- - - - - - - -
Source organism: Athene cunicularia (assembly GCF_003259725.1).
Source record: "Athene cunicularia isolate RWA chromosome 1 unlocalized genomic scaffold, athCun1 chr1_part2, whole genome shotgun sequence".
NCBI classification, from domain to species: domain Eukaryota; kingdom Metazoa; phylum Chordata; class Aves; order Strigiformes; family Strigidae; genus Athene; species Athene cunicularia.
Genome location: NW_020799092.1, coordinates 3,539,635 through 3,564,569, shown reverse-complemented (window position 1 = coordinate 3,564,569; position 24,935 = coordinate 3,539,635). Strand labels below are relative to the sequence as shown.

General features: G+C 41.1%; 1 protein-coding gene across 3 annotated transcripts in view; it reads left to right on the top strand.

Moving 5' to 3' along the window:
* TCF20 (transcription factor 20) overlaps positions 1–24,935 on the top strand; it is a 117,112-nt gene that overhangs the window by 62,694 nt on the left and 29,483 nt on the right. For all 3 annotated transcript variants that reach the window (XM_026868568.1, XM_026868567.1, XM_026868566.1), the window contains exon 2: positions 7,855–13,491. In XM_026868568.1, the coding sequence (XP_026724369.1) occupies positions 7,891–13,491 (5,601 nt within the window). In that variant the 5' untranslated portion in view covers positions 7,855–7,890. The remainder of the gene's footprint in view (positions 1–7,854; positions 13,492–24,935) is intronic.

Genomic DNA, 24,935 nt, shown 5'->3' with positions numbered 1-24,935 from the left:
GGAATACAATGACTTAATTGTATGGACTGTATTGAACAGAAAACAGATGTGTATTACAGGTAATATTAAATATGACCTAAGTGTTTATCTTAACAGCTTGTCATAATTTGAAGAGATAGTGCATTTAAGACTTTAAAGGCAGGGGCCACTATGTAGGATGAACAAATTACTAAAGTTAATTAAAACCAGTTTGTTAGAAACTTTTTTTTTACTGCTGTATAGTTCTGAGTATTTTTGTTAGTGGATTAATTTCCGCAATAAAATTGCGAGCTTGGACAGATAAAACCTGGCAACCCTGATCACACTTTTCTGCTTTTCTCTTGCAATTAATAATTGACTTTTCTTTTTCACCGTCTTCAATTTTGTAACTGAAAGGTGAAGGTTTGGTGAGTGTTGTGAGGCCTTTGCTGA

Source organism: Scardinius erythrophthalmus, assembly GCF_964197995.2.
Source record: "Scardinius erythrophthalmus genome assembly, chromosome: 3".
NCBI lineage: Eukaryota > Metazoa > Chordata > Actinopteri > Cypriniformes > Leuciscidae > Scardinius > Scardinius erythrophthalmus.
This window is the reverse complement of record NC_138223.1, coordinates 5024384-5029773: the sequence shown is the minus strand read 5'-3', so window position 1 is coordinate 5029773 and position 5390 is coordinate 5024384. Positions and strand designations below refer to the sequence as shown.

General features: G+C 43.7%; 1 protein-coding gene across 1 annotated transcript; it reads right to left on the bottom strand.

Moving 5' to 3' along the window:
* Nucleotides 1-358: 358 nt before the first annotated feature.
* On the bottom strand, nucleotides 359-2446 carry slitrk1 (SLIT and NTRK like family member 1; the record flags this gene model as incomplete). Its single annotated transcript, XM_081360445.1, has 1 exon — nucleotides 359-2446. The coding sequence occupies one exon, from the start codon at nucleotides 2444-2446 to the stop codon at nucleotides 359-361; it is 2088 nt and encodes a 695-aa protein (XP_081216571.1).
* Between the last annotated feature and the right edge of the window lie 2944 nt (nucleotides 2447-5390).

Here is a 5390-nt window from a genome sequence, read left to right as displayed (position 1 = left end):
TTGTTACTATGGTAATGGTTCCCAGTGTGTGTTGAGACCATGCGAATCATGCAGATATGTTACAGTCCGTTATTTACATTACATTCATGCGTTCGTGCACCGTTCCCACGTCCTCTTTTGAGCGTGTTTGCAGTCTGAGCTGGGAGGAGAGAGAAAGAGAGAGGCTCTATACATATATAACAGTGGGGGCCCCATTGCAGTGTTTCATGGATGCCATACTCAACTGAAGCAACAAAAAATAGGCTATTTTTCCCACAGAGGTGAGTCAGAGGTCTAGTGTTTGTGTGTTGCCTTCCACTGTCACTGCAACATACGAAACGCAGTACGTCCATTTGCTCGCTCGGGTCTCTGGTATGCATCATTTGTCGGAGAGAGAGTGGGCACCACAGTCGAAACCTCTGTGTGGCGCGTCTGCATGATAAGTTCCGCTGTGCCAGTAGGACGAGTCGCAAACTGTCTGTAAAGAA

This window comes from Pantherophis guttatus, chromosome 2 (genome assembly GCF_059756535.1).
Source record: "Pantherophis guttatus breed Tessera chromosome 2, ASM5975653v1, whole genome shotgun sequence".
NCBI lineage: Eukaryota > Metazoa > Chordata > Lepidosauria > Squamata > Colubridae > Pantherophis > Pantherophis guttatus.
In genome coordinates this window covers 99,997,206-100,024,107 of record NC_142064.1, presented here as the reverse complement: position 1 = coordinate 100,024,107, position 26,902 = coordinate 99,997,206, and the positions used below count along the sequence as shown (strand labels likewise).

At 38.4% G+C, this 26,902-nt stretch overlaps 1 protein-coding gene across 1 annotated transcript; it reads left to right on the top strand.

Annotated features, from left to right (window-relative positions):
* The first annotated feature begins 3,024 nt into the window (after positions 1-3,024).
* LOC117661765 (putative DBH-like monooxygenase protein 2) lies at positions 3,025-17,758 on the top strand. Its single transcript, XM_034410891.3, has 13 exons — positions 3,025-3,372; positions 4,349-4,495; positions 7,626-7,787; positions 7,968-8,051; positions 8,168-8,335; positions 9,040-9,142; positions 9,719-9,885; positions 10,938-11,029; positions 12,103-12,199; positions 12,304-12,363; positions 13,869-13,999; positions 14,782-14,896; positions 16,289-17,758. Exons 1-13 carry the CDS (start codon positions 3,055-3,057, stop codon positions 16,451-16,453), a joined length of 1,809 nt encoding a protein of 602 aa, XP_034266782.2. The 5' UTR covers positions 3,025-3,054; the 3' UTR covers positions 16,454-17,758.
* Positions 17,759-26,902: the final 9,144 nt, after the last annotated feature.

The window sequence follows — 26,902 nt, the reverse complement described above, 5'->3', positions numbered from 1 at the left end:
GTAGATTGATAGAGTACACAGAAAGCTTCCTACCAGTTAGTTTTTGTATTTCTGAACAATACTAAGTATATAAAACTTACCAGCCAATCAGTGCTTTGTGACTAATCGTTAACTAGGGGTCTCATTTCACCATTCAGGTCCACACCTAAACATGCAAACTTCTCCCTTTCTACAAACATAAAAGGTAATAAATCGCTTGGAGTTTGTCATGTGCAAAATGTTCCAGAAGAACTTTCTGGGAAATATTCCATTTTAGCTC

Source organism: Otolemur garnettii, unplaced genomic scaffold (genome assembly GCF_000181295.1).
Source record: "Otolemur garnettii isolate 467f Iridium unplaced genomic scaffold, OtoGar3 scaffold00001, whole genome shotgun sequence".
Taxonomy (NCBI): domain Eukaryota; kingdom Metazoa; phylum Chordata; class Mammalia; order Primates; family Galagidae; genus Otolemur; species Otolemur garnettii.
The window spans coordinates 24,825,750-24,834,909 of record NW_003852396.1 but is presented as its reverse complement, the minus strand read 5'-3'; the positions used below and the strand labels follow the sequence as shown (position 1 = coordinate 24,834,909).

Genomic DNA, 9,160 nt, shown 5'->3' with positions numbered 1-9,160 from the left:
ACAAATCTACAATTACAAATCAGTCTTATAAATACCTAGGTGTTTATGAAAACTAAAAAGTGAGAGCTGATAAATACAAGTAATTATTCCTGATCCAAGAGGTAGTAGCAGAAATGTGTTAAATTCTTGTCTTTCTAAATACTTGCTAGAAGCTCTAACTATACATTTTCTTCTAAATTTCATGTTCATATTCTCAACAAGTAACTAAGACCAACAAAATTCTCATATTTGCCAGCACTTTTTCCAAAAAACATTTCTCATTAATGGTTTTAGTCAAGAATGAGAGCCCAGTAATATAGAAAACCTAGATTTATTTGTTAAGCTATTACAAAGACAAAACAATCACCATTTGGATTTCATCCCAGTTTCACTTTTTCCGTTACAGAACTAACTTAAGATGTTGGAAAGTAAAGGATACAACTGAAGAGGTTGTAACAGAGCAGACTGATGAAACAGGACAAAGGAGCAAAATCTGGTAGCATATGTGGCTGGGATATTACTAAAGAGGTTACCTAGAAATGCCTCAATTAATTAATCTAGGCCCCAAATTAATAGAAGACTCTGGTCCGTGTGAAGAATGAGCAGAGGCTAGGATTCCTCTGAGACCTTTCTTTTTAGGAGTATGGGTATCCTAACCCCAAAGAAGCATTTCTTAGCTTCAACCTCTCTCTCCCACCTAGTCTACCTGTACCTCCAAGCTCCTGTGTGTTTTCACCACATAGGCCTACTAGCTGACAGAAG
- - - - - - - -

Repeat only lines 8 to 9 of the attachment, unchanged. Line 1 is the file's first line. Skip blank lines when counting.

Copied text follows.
Genomic DNA, 24,935 nt, shown 5'->3' with positions numbered 1-24,935 from the left:
GGAATACAATGACTTAATTGTATGGACTGTATTGAACAGAAAACAGATGTGTATTACAGGTAATATTAAATATGACCTAAGTGTTTATCTTAACAGCTTGTCATAATTTGAAGAGATAGTGCATTTAAGACTTTAAAGGCAGGGGCCACTATGTAGGATGAACAAATTACTAAAGTTAATTAAAACCAGTTTGTTAGAAACTTTTTTTTTACTGCTGTATAGTTCTGAGTATTTTTGTTAGTGGATTAATTTCCGCAATAAAATTGCGAGCTTGGACAGATAAAACCTGGCAACCCTGATCACACTTTTCTGCTTTTCTCTTGCAATTAATAATTGACTTTTCTTTTTCACCGTCTTCAATTTTGTAACTGAAAGGTGAAGGTTTGGTGAGTGTTGTGAGGCCTTTGCTGA